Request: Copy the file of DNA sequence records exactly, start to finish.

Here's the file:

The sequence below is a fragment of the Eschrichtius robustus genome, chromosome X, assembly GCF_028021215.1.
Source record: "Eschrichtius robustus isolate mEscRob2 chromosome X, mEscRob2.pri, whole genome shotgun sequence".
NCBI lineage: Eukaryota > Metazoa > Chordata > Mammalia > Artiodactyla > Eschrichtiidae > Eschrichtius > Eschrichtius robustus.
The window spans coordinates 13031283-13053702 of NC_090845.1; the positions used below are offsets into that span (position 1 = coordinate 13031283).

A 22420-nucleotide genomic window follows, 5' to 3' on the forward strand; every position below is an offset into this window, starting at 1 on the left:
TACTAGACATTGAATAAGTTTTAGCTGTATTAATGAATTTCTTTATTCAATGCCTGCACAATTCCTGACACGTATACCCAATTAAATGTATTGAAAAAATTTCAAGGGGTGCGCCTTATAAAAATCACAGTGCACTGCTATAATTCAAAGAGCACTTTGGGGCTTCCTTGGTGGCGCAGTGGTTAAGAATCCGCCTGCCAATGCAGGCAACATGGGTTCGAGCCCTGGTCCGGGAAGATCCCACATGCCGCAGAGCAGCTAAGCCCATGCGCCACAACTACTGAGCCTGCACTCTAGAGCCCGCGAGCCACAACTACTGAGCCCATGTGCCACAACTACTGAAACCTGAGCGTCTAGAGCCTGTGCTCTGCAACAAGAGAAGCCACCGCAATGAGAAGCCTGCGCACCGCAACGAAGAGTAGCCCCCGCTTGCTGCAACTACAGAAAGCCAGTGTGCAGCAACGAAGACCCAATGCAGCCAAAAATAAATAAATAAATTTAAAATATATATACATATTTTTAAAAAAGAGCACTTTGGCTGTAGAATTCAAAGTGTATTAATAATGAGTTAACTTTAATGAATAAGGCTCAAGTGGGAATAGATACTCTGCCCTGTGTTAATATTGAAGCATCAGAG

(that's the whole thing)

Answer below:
The sequence below is a fragment of the Eschrichtius robustus genome, chromosome X, assembly GCF_028021215.1.
Source record: "Eschrichtius robustus isolate mEscRob2 chromosome X, mEscRob2.pri, whole genome shotgun sequence".
NCBI lineage: Eukaryota > Metazoa > Chordata > Mammalia > Artiodactyla > Eschrichtiidae > Eschrichtius > Eschrichtius robustus.
The window spans coordinates 13031283-13053702 of NC_090845.1; the positions used below are offsets into that span (position 1 = coordinate 13031283).

A 22420-nucleotide genomic window follows, 5' to 3' on the forward strand; every position below is an offset into this window, starting at 1 on the left:
TACTAGACATTGAATAAGTTTTAGCTGTATTAATGAATTTCTTTATTCAATGCCTGCACAATTCCTGACACGTATACCCAATTAAATGTATTGAAAAAATTTCAAGGGGTGCGCCTTATAAAAATCACAGTGCACTGCTATAATTCAAAGAGCACTTTGGGGCTTCCTTGGTGGCGCAGTGGTTAAGAATCCGCCTGCCAATGCAGGCAACATGGGTTCGAGCCCTGGTCCGGGAAGATCCCACATGCCGCAGAGCAGCTAAGCCCATGCGCCACAACTACTGAGCCTGCACTCTAGAGCCCGCGAGCCACAACTACTGAGCCCATGTGCCACAACTACTGAAACCTGAGCGTCTAGAGCCTGTGCTCTGCAACAAGAGAAGCCACCGCAATGAGAAGCCTGCGCACCGCAACGAAGAGTAGCCCCCGCTTGCTGCAACTACAGAAAGCCAGTGTGCAGCAACGAAGACCCAATGCAGCCAAAAATAAATAAATAAATTTAAAATATATATACATATTTTTAAAAAAGAGCACTTTGGCTGTAGAATTCAAAGTGTATTAATAATGAGTTAACTTTAATGAATAAGGCTCAAGTGGGAATAGATACTCTGCCCTGTGTTAATATTGAAGCATCAGAG